Sometimes the boundaries between government and the media are completely blurred, as was recently the case when a local paper in Newark, New Jersey, took $100,000 of municipal money to publicize positive developments in the city. That’s an obvious call, but other decisions regarding those boundaries are considerably trickier.
In some journalistic quarters, there was criticism of the 1995 New York Times and Washington Post decision to print the Unabomber manifesto at the request of the Justice Department — not only because it represented caving in to a terrorist’s request, but also because, in effect, it changed the media from a government watchdog into an arm of government and law enforcement.
During wartime, news outlets often err on the side of caution, motivated by an understandable unwillingness to put American troops in harm’s way. (The Washington Post reported that the 17 media outlets that had advance knowledge of the initial 2001 attack on Afghanistan all agreed to withhold that information.) But even in perilous times, the media need to guard their independence zealously.
A number of observers, this one included, felt that a group of five television news executives made a mistake by unanimously and quickly agreeing — via a conference call — to then–national security adviser Condoleezza Rice’s request in October 2001 to screen any Al Qaeda messages before airing them. Rather than giving a blanket okay to a government plea for prior restraint, the executives should have echoed the responses of Washington Post executive editor Leonard Downie Jr. and Boston Globe editor Marty Baron, who both said they reserved the right to exercise their own judgment on a case-by-case basis.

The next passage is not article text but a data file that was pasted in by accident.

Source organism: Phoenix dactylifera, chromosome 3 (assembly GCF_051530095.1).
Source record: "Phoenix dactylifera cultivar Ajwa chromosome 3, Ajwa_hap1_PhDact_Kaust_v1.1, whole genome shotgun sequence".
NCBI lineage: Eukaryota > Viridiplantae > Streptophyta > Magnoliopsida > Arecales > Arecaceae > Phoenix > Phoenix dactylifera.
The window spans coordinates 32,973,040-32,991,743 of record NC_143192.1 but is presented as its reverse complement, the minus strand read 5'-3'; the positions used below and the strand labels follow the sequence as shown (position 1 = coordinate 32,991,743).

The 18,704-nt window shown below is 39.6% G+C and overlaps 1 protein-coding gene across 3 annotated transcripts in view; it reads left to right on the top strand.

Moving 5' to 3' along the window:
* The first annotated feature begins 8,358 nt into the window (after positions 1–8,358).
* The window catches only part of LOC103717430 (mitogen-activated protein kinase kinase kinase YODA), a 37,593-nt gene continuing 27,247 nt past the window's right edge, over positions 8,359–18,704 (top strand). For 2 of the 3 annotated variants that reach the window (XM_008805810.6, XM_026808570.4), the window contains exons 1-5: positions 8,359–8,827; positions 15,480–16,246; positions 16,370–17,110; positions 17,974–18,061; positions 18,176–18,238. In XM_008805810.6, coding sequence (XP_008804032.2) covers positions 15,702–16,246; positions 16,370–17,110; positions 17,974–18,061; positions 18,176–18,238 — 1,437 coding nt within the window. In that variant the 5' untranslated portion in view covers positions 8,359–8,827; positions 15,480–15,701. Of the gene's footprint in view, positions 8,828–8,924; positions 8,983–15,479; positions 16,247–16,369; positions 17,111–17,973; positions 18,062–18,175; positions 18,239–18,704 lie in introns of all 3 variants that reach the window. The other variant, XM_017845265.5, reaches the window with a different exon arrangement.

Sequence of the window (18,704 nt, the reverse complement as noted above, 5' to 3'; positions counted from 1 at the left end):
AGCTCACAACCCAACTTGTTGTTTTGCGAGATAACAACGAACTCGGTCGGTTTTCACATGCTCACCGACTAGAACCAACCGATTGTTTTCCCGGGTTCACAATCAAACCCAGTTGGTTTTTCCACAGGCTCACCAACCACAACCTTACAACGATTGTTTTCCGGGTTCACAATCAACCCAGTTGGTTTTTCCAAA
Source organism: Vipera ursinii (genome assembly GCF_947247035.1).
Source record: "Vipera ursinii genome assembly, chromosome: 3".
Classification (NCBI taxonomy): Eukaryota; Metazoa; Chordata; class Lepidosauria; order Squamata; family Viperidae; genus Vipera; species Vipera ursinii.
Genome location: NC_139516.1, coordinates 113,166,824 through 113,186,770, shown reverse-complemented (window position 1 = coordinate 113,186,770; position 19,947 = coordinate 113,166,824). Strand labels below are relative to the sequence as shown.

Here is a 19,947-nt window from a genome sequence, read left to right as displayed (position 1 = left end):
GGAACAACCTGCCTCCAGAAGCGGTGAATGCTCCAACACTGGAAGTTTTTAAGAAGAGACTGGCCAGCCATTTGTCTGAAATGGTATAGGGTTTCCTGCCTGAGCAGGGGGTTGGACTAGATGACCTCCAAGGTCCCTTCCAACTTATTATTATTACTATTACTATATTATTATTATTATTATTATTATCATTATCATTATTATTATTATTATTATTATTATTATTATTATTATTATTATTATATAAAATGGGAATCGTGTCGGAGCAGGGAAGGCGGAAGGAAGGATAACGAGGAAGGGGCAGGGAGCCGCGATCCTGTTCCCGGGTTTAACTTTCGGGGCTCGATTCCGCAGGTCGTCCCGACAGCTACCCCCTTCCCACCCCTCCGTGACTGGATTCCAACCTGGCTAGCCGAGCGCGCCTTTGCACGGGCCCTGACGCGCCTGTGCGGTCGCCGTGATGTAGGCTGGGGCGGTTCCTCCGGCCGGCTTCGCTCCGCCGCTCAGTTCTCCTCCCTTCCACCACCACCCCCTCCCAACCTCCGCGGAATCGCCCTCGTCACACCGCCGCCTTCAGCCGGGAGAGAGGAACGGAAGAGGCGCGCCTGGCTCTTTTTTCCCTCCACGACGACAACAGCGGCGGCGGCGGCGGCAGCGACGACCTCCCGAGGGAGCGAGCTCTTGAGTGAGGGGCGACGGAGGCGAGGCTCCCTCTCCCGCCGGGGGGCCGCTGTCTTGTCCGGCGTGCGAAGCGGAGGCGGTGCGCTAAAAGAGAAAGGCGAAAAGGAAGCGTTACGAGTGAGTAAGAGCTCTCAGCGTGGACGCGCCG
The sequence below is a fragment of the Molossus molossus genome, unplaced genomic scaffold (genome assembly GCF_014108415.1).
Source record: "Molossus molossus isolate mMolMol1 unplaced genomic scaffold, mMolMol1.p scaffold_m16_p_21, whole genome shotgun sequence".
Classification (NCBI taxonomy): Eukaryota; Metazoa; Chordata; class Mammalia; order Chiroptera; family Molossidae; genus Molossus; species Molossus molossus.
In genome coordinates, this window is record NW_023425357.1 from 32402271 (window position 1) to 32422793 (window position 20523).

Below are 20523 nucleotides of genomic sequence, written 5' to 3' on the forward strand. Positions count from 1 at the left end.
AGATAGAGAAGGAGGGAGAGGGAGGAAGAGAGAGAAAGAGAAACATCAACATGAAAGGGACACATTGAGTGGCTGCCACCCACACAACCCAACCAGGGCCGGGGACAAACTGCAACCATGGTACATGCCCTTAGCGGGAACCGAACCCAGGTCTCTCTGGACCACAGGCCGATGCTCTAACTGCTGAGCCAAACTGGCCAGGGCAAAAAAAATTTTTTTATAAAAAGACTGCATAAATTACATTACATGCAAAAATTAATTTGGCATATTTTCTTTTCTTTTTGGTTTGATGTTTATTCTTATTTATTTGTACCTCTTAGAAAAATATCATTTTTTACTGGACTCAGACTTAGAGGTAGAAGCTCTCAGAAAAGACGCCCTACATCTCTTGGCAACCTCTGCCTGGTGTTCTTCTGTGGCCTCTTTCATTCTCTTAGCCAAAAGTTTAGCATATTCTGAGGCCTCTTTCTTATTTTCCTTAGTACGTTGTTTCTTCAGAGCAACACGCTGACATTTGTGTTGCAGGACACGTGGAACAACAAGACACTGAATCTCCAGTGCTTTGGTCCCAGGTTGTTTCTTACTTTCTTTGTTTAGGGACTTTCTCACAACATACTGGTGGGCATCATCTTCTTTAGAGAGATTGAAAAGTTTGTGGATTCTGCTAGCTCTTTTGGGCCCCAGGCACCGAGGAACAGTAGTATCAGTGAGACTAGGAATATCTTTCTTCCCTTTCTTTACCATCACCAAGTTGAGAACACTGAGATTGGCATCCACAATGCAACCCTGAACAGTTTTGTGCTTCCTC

The Pentagon’s decision to embed roughly 600 reporters with US troops during the 2003 invasion of Iraq was an attractive offer to a news industry shunted to the sidelines during the 1983 invasion of Grenada and during the 1991 Persian Gulf War. The quality of the embedded reporting was mixed. But it’s still hard to shake the overarching concern that by depending on the US military for safety, sustenance, and information, journalists had forfeited some of their crucial objectivity.
Sometimes, there’s a price to pay when the media exert their independence from the government and act as the bearer of bad news. Surveys done over the past half-dozen years by the Pew Research Center for the People and the Press show that as a rule, less than 50 percent of the public believes news organizations “stand up for America” and “protect democracy.” (The lone big boost in the media ratings came right after 9/11, when the citizenry and journalists were all caught up in one frightened embrace.)
One 2005 Pew survey showed that 47 percent of the respondents felt that the media weakened the nation’s defenses by criticizing the military, compared with the 44 percent who believed that such criticism kept the country prepared. If legitimate journalistic scrutiny of such crucial government functions as Pentagon performance provokes a “shoot the messenger” response, it’s a price worth paying.
A history of animosity
In a sign of just how frayed relations are between the Bush White House and news outlets, the selection of Tony Snow — a media-savvy Fox News hand — to succeed stonewalling Scott McClellan as press secretary was seen as an olive branch to the media. (The New York Times treated Snow’s first televised press briefing as a major TV event, rendering its verdict with the headline AT WHITE HOUSE BRIEFING, POLISH REPLACES TESTINESS.)